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Public Square’s ailing holiday tree soon will be replaced

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WATERTOWN — Decorated with thousands of lights at Christmastime for the past 23 years, the giant Colorado blue spruce in Public Square soon will be chopped down.

But don’t worry, the city is not becoming a Scrooge.

The 40-foot blue spruce is dying of a fungal disease and will be replaced by a 12-foot concolor fir that eventually will grow to about 60 feet.

“It’s in rough shape,” said Michael A. Lumbis, a senior planner with the city of Watertown.

A community effort took root in 1987 when a small group of local leaders decided to plant an evergreen on Public Square that would serve as “a living Christmas tree,” Mr. Lumbis said.

Former Mayor T. Urling Walker, horticulturist William J. Monnat and barber Larry W. Benson were instrumental in the project’s fundraising efforts. The Watertown Daily Times also was involved.

The group recently agreed that it would be best to replace the ailing blue spruce.

Suffering from the fungal disease Rhizoshaera needle cast, many of the tree’s needles on the lower branches have turned brown in recent years. Some branches have become so damaged, they had to be removed.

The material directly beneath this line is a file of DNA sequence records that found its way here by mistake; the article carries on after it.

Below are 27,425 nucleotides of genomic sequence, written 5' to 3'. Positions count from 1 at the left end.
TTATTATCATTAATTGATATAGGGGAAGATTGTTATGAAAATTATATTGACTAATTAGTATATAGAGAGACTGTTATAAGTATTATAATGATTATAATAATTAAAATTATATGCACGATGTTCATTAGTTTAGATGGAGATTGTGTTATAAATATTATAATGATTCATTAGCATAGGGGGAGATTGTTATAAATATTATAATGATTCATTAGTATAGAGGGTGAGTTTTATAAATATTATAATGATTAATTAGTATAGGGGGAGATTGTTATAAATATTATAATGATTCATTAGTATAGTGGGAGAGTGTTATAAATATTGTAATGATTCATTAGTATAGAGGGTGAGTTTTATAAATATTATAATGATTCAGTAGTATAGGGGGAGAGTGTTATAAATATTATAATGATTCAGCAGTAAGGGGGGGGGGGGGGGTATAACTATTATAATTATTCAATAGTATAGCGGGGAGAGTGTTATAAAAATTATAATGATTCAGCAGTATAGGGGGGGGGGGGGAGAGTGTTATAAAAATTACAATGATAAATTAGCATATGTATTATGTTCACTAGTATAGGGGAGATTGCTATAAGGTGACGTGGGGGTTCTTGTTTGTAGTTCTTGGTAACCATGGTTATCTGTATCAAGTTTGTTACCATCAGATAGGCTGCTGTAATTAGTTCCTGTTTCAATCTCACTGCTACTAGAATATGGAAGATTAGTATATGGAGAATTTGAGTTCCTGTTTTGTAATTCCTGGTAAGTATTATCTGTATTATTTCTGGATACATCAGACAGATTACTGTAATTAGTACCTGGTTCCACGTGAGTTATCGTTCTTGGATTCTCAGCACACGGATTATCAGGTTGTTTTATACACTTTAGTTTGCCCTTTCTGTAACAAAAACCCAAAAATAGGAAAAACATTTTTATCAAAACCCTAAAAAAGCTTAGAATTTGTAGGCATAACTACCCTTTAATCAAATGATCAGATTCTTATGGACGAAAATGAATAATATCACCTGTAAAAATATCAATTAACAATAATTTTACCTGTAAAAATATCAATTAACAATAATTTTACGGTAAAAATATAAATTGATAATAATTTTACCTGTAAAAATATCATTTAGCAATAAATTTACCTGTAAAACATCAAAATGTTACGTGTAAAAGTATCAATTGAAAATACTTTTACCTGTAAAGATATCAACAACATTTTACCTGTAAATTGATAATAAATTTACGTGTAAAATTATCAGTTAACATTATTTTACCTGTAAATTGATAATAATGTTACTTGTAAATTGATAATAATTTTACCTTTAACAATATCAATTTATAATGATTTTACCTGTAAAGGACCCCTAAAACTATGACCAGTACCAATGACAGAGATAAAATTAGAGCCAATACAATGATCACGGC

The group considered trying to save the tree. But its treatment “would be pretty expensive and would have to be done several times a year,” Mr. Lumbis said.

It saddens him because “it has been a source of community pride,” he said. City Department of Public Works crews will cut the tree down soon.

The new fir tree planting will be the major attraction of this year’s Arbor Day festivities Friday. The concolor fir will be planted west of the Public Square fountain and will serve as the city’s official holiday tree.

The new tree will be better suited for the north country’s changing climate, Mr. Walker said.

“The health of trees are like people,” Mr. Walker said. “They get sick. Sometimes they get better and sometimes they don’t.”

Planted in 1987, the blue spruce has a rich history. As Mr. Lumbis tells it, Mr. Benson planted the seed for the idea. He often looked out his barbershop window on Public Square and thought it would be a good location for a Christmas tree.

But it wasn’t until four years later, after it had grown large enough, that it became the city’s official Christmas tree, Mr. Lumbis said.

The tradition has grown to an annual holiday parade and tree lighting. The mammoth display also features smaller trees decorated with thousands of lights synchronized to a variety of holiday songs.

The holiday parade will continue.

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